QUOTE(DanielW @ May 13 2013, 03:00 PM)
I agree that RO system is not cheap. The cheapest in the Malaysian market that I've seen priced around RM2000.

Usually a non-RO water purifier company will tell you that their system can filter harmful contaminants and retain good minerals in the water. This is only half truth.

Chemicals are generally categorized into organic chemical or inorganic chemical. To know which chemical is organic or inorganic, you can Google the name of the chemical and if the chemical structure has a carbon atom or 'C' in it, then it's an organic chemical.

Good minerals are in the form of inorganic chemical. If a water purifier system allows good minerals to bypass, logically it also allows other inorganic contaminants to bypass. Most of the system in the market I've seen which allow good minerals to bypass are activated carbon filter. Organic contaminants contain carbon molecules which can bond to the activated carbon filter. A well designed activated carbon filter can filter organic chemicals and some inorganic chemical such as chlorine, lead and mercury. The disadvantage of activated carbon filter is it's not effective in removing most inorganic contaminants such as arsenic, nitrate, or heavy metals like chromium and cadmium. RO membrane can filter these inorganic contaminants. Most RO system also have pre- and post-activated carbon filter to filter organic contaminants. So a well designed RO system can filter both organic and inorganic contaminants.

There is no filter in the market which can differentiate between good minerals and bad minerals. This is a marketing gimmick. If the filter can retain good minerals in the water, chances are it also retains other inorganic chemicals in the water.

I do not deny the fact that some minerals in the water are essential to our health such as calcium and magnesium. Individuals who does not maintain a healthy diet can benefit from the calcium and magnesium content in the water to prevent certain illnesses. For those who drink RO water, the lack of minerals in the water can be supplemented from food intake. http://www.iwawaterwiki.org/xwiki/bin/view...les/RO_Minerals

Between a choice of drinking filtered water containing good minerals plus inorganic contaminants, or RO water which doesn't contain organic and inorganic contaminants while lacking good minerals, I personally choose RO water and supplement the minerals from food and nutrient supplement intake. A glass of milk contains more calcium than a glass of water.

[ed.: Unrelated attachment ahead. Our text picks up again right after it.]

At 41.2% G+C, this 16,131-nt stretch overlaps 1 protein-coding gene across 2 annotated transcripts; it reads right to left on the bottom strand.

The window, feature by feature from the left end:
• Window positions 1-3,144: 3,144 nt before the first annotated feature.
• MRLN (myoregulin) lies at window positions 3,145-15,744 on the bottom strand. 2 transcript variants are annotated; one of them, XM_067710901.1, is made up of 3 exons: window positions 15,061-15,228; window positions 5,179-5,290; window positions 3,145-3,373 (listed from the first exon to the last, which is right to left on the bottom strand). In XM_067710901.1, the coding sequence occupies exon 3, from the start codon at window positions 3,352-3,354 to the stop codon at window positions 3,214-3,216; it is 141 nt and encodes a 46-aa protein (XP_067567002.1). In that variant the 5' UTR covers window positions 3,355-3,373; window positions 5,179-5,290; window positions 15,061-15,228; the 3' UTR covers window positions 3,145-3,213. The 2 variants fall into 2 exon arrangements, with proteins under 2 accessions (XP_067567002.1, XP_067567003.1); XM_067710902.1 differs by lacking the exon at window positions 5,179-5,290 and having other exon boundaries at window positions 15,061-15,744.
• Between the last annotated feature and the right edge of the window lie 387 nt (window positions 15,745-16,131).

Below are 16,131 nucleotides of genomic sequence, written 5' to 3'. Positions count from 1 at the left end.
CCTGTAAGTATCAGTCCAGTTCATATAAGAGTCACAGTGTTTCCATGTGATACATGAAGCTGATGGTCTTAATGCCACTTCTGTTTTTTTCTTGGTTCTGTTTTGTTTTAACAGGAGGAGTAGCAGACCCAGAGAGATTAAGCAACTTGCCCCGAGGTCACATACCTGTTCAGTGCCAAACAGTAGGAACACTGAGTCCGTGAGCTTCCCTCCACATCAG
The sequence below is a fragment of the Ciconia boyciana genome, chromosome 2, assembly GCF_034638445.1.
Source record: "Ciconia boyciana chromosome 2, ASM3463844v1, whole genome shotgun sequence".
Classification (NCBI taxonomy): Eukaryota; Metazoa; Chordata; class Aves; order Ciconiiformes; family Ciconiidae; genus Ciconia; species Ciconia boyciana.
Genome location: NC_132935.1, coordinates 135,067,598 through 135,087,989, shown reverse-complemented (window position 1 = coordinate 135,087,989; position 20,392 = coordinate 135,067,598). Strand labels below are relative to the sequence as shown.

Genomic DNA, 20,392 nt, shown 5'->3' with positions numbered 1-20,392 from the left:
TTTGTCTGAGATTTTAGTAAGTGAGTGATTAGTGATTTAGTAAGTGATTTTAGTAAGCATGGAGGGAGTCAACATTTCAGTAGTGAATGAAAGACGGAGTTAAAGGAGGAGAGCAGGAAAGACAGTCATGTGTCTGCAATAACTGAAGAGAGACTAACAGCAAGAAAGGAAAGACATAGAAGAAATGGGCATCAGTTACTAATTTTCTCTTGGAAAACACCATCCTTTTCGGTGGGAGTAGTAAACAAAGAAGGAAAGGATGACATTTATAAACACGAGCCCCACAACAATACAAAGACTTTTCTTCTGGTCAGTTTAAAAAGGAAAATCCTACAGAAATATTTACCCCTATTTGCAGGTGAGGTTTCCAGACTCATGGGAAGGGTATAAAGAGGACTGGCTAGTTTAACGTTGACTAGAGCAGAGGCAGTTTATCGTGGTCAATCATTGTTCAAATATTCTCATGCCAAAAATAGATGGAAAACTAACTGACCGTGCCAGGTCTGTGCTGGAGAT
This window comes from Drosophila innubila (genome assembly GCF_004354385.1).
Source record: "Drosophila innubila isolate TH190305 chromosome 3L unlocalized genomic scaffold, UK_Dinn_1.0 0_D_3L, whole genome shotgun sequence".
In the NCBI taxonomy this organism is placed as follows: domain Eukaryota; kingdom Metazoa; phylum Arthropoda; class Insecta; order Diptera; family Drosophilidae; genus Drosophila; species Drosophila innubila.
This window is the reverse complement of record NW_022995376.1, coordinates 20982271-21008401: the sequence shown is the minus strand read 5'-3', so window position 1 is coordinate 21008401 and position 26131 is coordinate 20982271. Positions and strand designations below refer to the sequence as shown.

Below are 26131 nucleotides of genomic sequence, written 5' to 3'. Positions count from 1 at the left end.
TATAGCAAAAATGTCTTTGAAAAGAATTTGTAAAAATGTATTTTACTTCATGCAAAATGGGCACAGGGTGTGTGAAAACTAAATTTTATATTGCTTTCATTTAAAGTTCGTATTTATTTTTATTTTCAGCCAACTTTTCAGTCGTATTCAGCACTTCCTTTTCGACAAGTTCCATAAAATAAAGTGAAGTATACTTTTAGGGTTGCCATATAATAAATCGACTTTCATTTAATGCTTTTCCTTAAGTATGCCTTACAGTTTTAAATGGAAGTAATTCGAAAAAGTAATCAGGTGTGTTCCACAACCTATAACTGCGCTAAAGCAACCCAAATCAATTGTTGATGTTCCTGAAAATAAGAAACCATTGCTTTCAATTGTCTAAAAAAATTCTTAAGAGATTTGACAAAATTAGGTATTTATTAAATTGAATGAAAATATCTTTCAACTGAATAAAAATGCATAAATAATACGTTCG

The are some precautions on drinking RO water though:
1) Don't fill RO water in plastic bottle because of leaching effect. It's best to fill RO water in glass or stainless steel bottle.
2) It's not recommended to drink RO water immediately after exercise. Better drink 100plus to replenish the salt lost through sweats.
3) Maintain a healthy diet or take nutrient supplements if you're to drink RO water.

*
Too troublesome. And the fact that you need to take nutrient supplement shows it's not the most healthy of water to take.

Then there is the issue of not knowing when to replace the membrane otherwise the membrane will be a perfect bed for bacteria to grow. I prefer an unit that has some sort of measuring meter to inform me when the filter need changing.

As to what can be filtered, just go check it out at National Sanitation Foundation website to see what could be filtered.

My 2 sen.






Optiplex330
post May 15 2013, 04:24 PM

10k Club
********
Senior Member
12,696 posts

Joined: Aug 2008
QUOTE(DanielW @ May 14 2013, 12:24 AM)

Both Elken and Coway have after sales service to help remind customer of the need to change the filter. So this is not an issue, unless you buy RO system from other brand or DIY type. Still even if it's DIY type, you can always make a reminder on your smartphone everytime you changed the filters. So not really a big issue for me.

I agree that NSF certification is important, or at least a WQA certification and check the website to see what could be filtered.
*
How do they do that? AFAIK, filter are certified to filter x litres of water. Sure a family of 10 uses up x litre faster than a family of 2 person. So how do they know how much water had been filtered? Without knowing, there is no way these sales service can know when need changing?



Bump Topic Add ReplyOptions New Topic
 

Change to:
| Lo-Fi Version
0.0205sec    1.12    6 queries    GZIP Disabled
Time is now: 25th July 2021 - 04:59 PM